Here is a short video how that is done if you need more visual input.

Setting Up Your Site for Syndication

This quick tutorial is for how you set up your site to make it able to syndicate to a class site.  I am using the BIOL310 Genetics Online course as an example.  You are going to need the following:

  1. A category given to you by the professor to use on your site to indicate which posts should be sent over to the class site.
  2. A blog.  Here I am running WordPress as it is the supported one from VCU.  Others are available if you already have a blog going, if not got to and sign up as a VCU student and make one.  Consider it a digital portfolio for all your work.
  3. Send your professor the address of your blog.

Below is a video of the process.  It is pretty easy to do.

That should be it. Once your professor has the link and sets up syndication, your posts (when the category is applied to them) will show up on the site.

GStudio: An R Package for Spatial Analysis of Marker Data

This is the main package that provides data types and routines for spatial analysis of genetic marker data. The previous version is currently available on CRAN and you can install it rom within your R environtment by invoking the command


If you want to keep up with the latest developments of this package, you can use the version found on GitHub.  Install it from within R as:


and that should get you up-to-date.  You’ll need to have a fully working LaTeX install and some other stuff to build it if you fork.

The Users Manual for the package with several examples can be found here

I have started a github account for this package, you can get access to the whole codebase read about it on the wiki, and contribute to the project from its repo at

Extracting Data from Rasters

This document shows you how to extract data from rasters.


Getting The Libraries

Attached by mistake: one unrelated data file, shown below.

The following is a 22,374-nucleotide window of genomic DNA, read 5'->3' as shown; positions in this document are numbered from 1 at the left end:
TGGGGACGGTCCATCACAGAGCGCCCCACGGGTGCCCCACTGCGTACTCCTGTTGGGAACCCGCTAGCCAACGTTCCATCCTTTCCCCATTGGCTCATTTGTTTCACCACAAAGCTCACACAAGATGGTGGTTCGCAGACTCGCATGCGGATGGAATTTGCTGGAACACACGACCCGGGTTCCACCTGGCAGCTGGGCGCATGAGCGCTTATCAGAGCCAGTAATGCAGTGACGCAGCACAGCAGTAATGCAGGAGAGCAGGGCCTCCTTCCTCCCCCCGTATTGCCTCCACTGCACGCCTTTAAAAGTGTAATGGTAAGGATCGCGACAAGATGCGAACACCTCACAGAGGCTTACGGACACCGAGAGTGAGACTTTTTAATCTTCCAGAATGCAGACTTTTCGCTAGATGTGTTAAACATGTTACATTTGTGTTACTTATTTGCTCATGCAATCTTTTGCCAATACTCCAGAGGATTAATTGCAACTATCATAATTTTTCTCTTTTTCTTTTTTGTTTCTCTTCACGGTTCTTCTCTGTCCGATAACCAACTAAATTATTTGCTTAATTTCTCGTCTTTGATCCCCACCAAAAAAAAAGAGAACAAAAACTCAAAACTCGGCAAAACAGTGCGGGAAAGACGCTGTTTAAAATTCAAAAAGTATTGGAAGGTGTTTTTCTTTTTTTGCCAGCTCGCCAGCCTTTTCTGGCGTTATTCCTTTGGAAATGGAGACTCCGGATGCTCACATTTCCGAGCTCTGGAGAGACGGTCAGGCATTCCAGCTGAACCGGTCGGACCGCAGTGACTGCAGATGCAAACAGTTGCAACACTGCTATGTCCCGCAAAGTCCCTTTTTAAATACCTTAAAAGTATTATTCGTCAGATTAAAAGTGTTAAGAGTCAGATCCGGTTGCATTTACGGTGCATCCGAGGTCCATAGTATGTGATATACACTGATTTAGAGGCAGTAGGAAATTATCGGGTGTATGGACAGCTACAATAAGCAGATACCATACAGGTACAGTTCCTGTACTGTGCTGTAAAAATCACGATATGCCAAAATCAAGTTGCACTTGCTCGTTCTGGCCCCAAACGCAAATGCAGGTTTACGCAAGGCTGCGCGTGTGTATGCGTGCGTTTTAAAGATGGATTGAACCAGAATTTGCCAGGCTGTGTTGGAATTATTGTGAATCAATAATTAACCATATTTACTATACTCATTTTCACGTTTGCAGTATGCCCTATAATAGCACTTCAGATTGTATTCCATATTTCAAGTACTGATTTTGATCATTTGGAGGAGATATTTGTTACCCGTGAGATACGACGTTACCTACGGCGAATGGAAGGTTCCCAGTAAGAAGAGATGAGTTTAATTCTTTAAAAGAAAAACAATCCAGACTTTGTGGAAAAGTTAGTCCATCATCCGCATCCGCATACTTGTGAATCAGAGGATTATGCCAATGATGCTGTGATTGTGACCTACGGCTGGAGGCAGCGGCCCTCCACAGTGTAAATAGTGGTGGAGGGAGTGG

First, I’ll load in some packages to get the ability to work with raster data and to load in the Arapatus attenuatus data set (it is part of the default gstudiopackage).


Loading and Cropping Rasters

We can load in the raster, and then crop it to just the are we need. These rasters were downloaded from [] and are much larger than the study area. This just makes it easier on the computer to not have to deal with such large areas. After cropping it, we will load in the annual precip and temperature data as well.


Getting Example Data from Araptus attenuatus

Now, lets grab the Araptus data and look at the data and plot out the locations.




Extracting Point Data

To elevation, temperature and precipitation from the rasters for each sampling location, we need to translate them into points first. I’ll first grab the coordinate data as a data.frame.


Then we can grab them using the normal functions in the sp library.



Plotting Trend lines.

Cool, lets sort this by latitude


and then plot out some values to look at what is going on.






Unix Basics

This covers some basic unix commands so that you can log into a machine and move around in it with ease.  It is by no means comprehensive.

Logging In

To log into a machine you must use SSH.  This is a secure shell and is encrypted on both ends so that others cannot snoop on your passwords or activities.   If you are a windows person (shudder), you will have to use a GUI application to log into the server.  Download one and install it.  The server we will be using in this exercise is:

and can also be referenced by the raw IP address as:

Both of these addresses are the same.  You will need both a user name and password on the server before you can log into it.

If you are outside VCU network, you will have to log into our VPN (see and search for webvpn if you do not know how to do this).  On a mac/unix/linux box, you can use the terminal application to log into the server as:


or with the raw IP address.  Note: if you have a user name that is different on your local machine than it is on the server, you need to specify that in the ssh call as:


Once you log into the remote server you will be greeted with a prompt from which you will be able to interact with the computer directly (e.g., no need for gui-pointy-clicky stuff).


When you are logged into the server, you are actually working in an interactive programming environment.  By default, the dyerlab servers run the Bash Shell.  This is a command line interface that has the ability to do quite a few things that reduce the amount of tedium in your computational life.  The entire philosophy of unix is to provide an environment where:

  1. There is a strict partition between the stuff that you do in your own account and the stuff others do.  Security at the OS level is priority number one and as such has a fairly strict set of requirements for what you as a user can see and do.  This is good.
  2. Things work well together.  Programs are small.  There is no monolithic program that tries to do everything (except emacs but that is a flamewar of a different type).  Programs do one type of task and do not try to multitask.  This is very good because we have evolved an ecosystem of programs that are very efficient.